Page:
I am reading Good Old Dog by faculty of the Cummings School of Veterinary Medicine at Tufts University. On page 28 it says: “Finally, make sure the wording includes something about how the food went through “animal feeding tests using AAFCO procedures” rather than simply was “formulated to meet the nutritional levels established by the AAFCO Dog Food Nutrient Profiles.” It’s perfectly legal to create a food according to the accepted formula. But it means the food was never actually tested in dogs with an AAFCO feeding trial.”
I am feeding a 5-star Wellness food, but can find nothing on the bag about feeding trials. Is there a list somewhere of foods that have gone through feeding trials? Or is this not as important as the authors of this book state?
hi. i wrote to Wellness and asked about feeding trials. here was their response (i hope it is helpful to you): Dear Candice, Thank you for taking the time to write about Wellness Complete Health Dry Dog Food.
Wonderful! I am pleased to hear that. All of our formulas dry and wet meet or exceed AAFCO specifications.
We perform a limited amount of food trials. We are passionate about our pets and their nutrition. We are very fortunate to have many consumers and employees that help us during the development of our diets and treats. We provide product for in-home trials and we talk to every person to find out how their cat or dog likes the food or treat. We also learn about the stool quality and any other benefits the food may provide such as improving skin & coat or palatability.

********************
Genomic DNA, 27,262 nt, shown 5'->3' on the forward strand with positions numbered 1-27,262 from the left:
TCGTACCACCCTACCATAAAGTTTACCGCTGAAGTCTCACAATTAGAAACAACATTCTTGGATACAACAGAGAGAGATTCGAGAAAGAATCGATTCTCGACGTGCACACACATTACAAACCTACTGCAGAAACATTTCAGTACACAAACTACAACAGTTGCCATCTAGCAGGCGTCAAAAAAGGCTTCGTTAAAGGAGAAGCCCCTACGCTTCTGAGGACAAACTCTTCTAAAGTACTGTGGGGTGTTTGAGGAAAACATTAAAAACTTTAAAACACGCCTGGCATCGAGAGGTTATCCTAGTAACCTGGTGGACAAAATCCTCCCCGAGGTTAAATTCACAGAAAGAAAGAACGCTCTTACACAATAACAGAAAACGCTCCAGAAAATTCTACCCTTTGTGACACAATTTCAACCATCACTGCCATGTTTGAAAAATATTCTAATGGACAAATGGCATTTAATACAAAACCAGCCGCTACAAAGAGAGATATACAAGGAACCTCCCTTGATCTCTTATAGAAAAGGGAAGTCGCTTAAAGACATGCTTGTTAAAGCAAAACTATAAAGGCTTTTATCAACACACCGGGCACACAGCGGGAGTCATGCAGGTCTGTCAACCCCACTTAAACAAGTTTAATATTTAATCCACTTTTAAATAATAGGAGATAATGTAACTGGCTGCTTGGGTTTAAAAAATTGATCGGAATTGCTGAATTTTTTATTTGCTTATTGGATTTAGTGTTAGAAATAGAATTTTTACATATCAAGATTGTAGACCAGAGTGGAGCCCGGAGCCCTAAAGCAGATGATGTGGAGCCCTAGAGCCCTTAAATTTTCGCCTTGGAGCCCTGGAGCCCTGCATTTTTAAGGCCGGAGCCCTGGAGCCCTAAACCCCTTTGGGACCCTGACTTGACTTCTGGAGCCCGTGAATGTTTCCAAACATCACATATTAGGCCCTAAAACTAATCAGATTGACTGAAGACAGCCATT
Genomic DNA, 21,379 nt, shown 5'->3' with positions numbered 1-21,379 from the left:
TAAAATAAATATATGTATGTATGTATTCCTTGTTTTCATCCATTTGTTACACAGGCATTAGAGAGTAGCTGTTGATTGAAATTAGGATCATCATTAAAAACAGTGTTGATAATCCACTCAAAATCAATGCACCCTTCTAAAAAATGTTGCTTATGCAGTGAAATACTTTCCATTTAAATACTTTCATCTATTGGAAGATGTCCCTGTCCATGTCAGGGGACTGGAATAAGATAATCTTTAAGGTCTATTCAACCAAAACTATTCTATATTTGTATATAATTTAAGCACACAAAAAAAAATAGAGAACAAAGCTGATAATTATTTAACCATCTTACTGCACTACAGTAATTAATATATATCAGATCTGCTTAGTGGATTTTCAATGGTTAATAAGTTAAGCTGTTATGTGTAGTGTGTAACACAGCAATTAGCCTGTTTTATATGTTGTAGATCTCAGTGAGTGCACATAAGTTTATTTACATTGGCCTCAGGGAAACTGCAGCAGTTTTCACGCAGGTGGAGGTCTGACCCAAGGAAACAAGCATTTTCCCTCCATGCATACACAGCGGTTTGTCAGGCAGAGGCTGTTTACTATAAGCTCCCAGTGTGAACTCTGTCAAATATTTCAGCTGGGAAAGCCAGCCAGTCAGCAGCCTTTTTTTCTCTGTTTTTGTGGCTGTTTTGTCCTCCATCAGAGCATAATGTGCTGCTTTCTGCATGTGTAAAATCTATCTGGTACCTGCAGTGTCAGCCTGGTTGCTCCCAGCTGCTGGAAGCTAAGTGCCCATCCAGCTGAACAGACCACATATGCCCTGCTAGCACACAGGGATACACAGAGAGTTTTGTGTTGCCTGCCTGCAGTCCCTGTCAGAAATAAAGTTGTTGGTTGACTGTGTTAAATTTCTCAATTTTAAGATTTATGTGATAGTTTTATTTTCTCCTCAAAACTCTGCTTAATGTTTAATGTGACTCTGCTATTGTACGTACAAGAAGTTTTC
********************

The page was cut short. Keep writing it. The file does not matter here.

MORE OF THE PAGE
It is also important for us to understand some other important nutritional information such as digestibility or how our food compares in taste to other brands. For this, we occasionally use kennels with standard processes that provide reliable information. The kennels are selected based on them sharing the same philosophy towards animal welfare that we do. For instance, the dogs are socialized every day and the cats enjoy a specially designed play area. The dogs and cats are also available for adoption to the kennel employees and their families.
As animal lovers, we have to be comfortable with the choices we make to ensure our diets are complete, balanced and proven. We are very proud to rely on our own consumers, employees, and like-minded kennels to stand behind our natural products.
Thanks again for contacting us.
Consumer Affairs Representative
Thanks, Candice. The reply, however, is what I call “squishy.” Very nice and thoughtful, but the answer is no, they do not do feeding trials according to AFCO standards. Darn.
you are welcome. and, yes, elizabeth, “squishy” about sums it up. but i have to say, my almost 12-yr-old sheltie is in excellent health eating wellness core (reduced fat) for many years. so in my case, it doesn’t appear to be “broke” so i hesitate to “fix it.”
I am feeding Wellness Core Reduced fat, too. I have no issues with it, except the price. My dogs tend to do well on just about anything, but I like it when there are facts to back up my choice of foods for them! 🙂
Candice S.: I found this interesting http://www.whole-dog-journal.com/blog/-20869-1.html
thank you very much for this link, elizabeth. it is enlightening while at the same time somewhat disheartening. one would have reasonably thought that the highly touted feeding trials were more scientific than they apparently are (e.g., using randomized comparison groups; testing across the lifespan; trials that went longer than 6 months!). and, i must admit i have wondered how one could truly rely upon a pet food simply because veterinarians were working for a particular pet food company. how likely would that vet be to readily disclose shortcomings of that food? a little like the fox guarding the henhouse. in any case, i suppose the moral of the story is that there are no absolutes out there.
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